I received this Finished Copy from Publisher for free in exchange for an honest review. This does not affect my opinion of the book or the content of my review.You're Welcome, Universe by Whitney Gardner
Published by Alfred A. Knopf Books for Young Readers on March 7th 2017
Source: Finished Copy from Publisher
A vibrant, edgy, fresh new YA voice for fans of More Happy Than Not and Simon vs. the Homo Sapiens Agenda, packed with interior graffiti.
When Julia finds a slur about her best friend scrawled across the back of the Kingston School for the Deaf, she covers it up with a beautiful (albeit illegal) graffiti mural.
Her supposed best friend snitches, the principal expels her, and her two mothers set Julia up with a one-way ticket to a “mainstream” school in the suburbs, where she’s treated like an outcast as the only deaf student. The last thing she has left is her art, and not even Banksy himself could convince her to give that up.
Out in the ’burbs, Julia paints anywhere she can, eager to claim some turf of her own. But Julia soon learns that she might not be the only vandal in town. Someone is adding to her tags, making them better, showing off—and showing Julia up in the process. She expected her art might get painted over by cops. But she never imagined getting dragged into a full-blown graffiti war.
Told with wit and grit by debut author Whitney Gardner, who also provides gorgeous interior illustrations of Julia’s graffiti tags, You’re Welcome, Universe introduces audiences to a one-of-a-kind protagonist who is unabashedly herself no matter what life throws in her way.
I’m so glad that I got an email about You’re Welcome, Universe by Whitney Gardner. I don’t know that I would have picked it up otherwise. That would have been a shame. There is so much to love in this book. Here is a brief list:
- Julia: I just really loved her as a character. I didn’t always agree with her choices (I would hope I have started to make better choices as an adult!) but seeing the world through her eyes made for a compelling story.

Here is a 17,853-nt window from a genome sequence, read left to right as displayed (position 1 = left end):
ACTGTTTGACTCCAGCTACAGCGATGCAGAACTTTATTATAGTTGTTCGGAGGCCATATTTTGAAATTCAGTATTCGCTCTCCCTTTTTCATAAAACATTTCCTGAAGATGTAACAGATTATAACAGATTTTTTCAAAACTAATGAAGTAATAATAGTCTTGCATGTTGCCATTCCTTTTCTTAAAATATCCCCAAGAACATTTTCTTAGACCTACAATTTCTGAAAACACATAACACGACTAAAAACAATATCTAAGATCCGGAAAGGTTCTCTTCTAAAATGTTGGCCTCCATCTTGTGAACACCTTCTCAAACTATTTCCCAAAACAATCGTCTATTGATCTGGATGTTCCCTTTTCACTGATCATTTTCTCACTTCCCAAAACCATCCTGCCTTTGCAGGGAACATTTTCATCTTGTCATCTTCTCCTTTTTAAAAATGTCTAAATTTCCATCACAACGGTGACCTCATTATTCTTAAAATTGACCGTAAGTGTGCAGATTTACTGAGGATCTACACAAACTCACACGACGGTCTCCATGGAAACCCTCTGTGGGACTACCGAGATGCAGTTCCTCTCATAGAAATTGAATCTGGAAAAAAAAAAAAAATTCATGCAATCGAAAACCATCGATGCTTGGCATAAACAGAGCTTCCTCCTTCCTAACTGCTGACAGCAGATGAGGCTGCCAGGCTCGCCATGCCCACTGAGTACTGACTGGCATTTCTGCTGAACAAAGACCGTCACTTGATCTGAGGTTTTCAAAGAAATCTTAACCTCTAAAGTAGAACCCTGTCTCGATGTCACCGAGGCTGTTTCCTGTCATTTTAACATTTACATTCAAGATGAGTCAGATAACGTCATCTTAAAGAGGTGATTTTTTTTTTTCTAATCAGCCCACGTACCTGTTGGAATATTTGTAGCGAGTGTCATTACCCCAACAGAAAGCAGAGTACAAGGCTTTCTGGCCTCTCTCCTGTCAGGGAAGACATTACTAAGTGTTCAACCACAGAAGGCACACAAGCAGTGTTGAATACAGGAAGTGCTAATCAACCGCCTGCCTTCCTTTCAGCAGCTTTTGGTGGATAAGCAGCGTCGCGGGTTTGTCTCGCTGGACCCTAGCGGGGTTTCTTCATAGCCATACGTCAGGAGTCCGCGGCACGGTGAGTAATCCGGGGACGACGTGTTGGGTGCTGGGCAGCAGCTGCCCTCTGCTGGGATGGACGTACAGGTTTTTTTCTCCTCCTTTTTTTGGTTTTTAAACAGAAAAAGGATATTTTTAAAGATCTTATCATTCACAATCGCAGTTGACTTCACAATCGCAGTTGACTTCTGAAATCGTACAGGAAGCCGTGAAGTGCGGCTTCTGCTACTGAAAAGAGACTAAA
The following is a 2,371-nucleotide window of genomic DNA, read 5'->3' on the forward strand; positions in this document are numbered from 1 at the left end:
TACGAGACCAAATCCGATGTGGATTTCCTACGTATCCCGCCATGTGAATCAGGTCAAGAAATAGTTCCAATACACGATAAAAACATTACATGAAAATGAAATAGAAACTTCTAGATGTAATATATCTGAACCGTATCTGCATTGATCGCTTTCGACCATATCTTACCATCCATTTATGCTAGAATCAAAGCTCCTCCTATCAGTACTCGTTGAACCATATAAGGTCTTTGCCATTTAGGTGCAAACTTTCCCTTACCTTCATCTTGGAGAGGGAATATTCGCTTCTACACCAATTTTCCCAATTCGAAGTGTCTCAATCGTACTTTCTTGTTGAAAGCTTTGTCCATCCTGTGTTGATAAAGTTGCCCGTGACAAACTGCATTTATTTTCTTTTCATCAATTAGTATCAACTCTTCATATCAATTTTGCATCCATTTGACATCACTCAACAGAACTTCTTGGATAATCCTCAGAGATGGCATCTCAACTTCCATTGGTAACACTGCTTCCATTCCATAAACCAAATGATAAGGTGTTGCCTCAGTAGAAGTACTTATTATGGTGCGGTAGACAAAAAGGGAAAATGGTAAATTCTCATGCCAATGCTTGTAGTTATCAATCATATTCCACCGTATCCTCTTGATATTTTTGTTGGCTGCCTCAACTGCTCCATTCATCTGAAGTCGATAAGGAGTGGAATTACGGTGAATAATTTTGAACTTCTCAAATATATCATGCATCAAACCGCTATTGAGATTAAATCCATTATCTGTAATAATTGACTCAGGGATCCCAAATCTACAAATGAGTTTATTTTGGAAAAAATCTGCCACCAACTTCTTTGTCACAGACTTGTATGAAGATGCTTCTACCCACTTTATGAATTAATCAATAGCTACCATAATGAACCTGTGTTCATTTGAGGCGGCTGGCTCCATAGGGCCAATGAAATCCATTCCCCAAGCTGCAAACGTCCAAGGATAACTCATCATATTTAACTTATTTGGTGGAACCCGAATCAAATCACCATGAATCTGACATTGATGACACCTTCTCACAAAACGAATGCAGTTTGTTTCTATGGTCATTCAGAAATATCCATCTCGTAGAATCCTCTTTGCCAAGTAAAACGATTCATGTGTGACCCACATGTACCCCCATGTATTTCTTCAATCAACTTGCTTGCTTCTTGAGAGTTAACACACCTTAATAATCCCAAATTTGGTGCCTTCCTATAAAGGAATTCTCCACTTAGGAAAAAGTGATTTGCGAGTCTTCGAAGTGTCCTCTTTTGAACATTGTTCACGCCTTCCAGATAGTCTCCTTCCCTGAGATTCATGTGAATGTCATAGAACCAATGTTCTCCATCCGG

- Deaf Culture: When I was in college we watched Sound and Fury (a documentary from 2000 about cochlear implants and the impact on Deaf identity/culture) for a class. That documentary and the discussion we had about it make up the entirety of my knowledge base about Deaf culture. I loved reading more about it in You’re Welcome, Universe. Especially getting it from Julia’s perspective. (Read this review from Disability in Kidlit for a more knowledgable take on how Deaf Culture was handled in this book.)
- Graffiti: Street art is another thing I am not very familiar with. I mean, obviously I see it when I’m out and about. It was really interesting to learn some of the terms and tricks of the trade. And I loved seeing “Julia’s” work in the book!
- Friendship: Julia really struggles here. Like, really struggles. She has a hard time trusting people, especially after the person who was supposed to be her best friend betrays her trust. This was the hardest part for me to watch. My heart just broke for her. I loved seeing her open up.
- Family: Loved Julia’s moms. I do wish we would have seen more of them. I know it’s Julia’s story but they were great and I would have liked a bit more development on that front.
- The Cover: Julia is Indian-American and I’m glad they have a POC on the cover. It would have been easy to just show her from the back since she’s painting a wall. I appreciate that she is turned to the side and wearing a shirt without long sleeves.
You’re Welcome, Universe by Whitney Gardner is really a great story. Recommended.